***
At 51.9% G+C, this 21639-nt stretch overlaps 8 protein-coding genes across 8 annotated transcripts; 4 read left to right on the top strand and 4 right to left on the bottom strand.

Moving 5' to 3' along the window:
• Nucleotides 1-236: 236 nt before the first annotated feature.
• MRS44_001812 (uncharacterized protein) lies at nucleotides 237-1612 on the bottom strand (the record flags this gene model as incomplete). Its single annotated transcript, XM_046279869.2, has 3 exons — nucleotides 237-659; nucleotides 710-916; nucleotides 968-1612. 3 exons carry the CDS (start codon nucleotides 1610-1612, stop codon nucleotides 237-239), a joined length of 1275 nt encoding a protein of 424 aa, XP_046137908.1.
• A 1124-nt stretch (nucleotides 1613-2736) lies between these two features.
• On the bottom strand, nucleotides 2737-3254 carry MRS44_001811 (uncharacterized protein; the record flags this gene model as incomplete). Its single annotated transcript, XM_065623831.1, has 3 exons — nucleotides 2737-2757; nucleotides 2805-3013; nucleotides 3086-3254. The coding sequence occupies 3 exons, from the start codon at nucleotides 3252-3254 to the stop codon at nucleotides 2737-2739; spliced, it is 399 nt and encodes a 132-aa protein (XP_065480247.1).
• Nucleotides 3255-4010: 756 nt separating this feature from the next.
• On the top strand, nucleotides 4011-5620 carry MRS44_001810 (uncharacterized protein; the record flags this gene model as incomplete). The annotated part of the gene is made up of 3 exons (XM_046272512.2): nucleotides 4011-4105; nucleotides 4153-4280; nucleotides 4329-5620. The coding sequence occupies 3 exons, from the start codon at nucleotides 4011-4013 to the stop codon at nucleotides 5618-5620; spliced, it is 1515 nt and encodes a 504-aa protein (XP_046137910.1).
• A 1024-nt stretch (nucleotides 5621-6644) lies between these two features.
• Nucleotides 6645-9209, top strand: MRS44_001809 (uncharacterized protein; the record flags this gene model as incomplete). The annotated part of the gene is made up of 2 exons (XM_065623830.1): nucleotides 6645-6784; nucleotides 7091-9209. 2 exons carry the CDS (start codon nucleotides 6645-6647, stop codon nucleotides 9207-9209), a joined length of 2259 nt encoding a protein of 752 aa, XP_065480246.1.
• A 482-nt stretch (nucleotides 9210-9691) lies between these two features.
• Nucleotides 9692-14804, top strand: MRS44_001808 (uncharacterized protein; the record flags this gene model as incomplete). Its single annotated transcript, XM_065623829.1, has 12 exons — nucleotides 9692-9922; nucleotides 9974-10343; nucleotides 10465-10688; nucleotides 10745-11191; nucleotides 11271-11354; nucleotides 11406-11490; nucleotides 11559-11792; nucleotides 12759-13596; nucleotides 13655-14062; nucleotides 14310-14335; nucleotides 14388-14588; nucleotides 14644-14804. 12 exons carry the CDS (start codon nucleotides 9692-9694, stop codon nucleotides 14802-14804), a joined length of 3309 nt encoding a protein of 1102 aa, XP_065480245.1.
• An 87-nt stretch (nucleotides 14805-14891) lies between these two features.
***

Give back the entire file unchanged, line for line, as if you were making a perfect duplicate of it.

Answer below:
At 51.9% G+C, this 21639-nt stretch overlaps 8 protein-coding genes across 8 annotated transcripts; 4 read left to right on the top strand and 4 right to left on the bottom strand.

Moving 5' to 3' along the window:
• Nucleotides 1-236: 236 nt before the first annotated feature.
• MRS44_001812 (uncharacterized protein) lies at nucleotides 237-1612 on the bottom strand (the record flags this gene model as incomplete). Its single annotated transcript, XM_046279869.2, has 3 exons — nucleotides 237-659; nucleotides 710-916; nucleotides 968-1612. 3 exons carry the CDS (start codon nucleotides 1610-1612, stop codon nucleotides 237-239), a joined length of 1275 nt encoding a protein of 424 aa, XP_046137908.1.
• A 1124-nt stretch (nucleotides 1613-2736) lies between these two features.
• On the bottom strand, nucleotides 2737-3254 carry MRS44_001811 (uncharacterized protein; the record flags this gene model as incomplete). Its single annotated transcript, XM_065623831.1, has 3 exons — nucleotides 2737-2757; nucleotides 2805-3013; nucleotides 3086-3254. The coding sequence occupies 3 exons, from the start codon at nucleotides 3252-3254 to the stop codon at nucleotides 2737-2739; spliced, it is 399 nt and encodes a 132-aa protein (XP_065480247.1).
• Nucleotides 3255-4010: 756 nt separating this feature from the next.
• On the top strand, nucleotides 4011-5620 carry MRS44_001810 (uncharacterized protein; the record flags this gene model as incomplete). The annotated part of the gene is made up of 3 exons (XM_046272512.2): nucleotides 4011-4105; nucleotides 4153-4280; nucleotides 4329-5620. The coding sequence occupies 3 exons, from the start codon at nucleotides 4011-4013 to the stop codon at nucleotides 5618-5620; spliced, it is 1515 nt and encodes a 504-aa protein (XP_046137910.1).
• A 1024-nt stretch (nucleotides 5621-6644) lies between these two features.
• Nucleotides 6645-9209, top strand: MRS44_001809 (uncharacterized protein; the record flags this gene model as incomplete). The annotated part of the gene is made up of 2 exons (XM_065623830.1): nucleotides 6645-6784; nucleotides 7091-9209. 2 exons carry the CDS (start codon nucleotides 6645-6647, stop codon nucleotides 9207-9209), a joined length of 2259 nt encoding a protein of 752 aa, XP_065480246.1.
• A 482-nt stretch (nucleotides 9210-9691) lies between these two features.
• Nucleotides 9692-14804, top strand: MRS44_001808 (uncharacterized protein; the record flags this gene model as incomplete). Its single annotated transcript, XM_065623829.1, has 12 exons — nucleotides 9692-9922; nucleotides 9974-10343; nucleotides 10465-10688; nucleotides 10745-11191; nucleotides 11271-11354; nucleotides 11406-11490; nucleotides 11559-11792; nucleotides 12759-13596; nucleotides 13655-14062; nucleotides 14310-14335; nucleotides 14388-14588; nucleotides 14644-14804. 12 exons carry the CDS (start codon nucleotides 9692-9694, stop codon nucleotides 14802-14804), a joined length of 3309 nt encoding a protein of 1102 aa, XP_065480245.1.
• An 87-nt stretch (nucleotides 14805-14891) lies between these two features.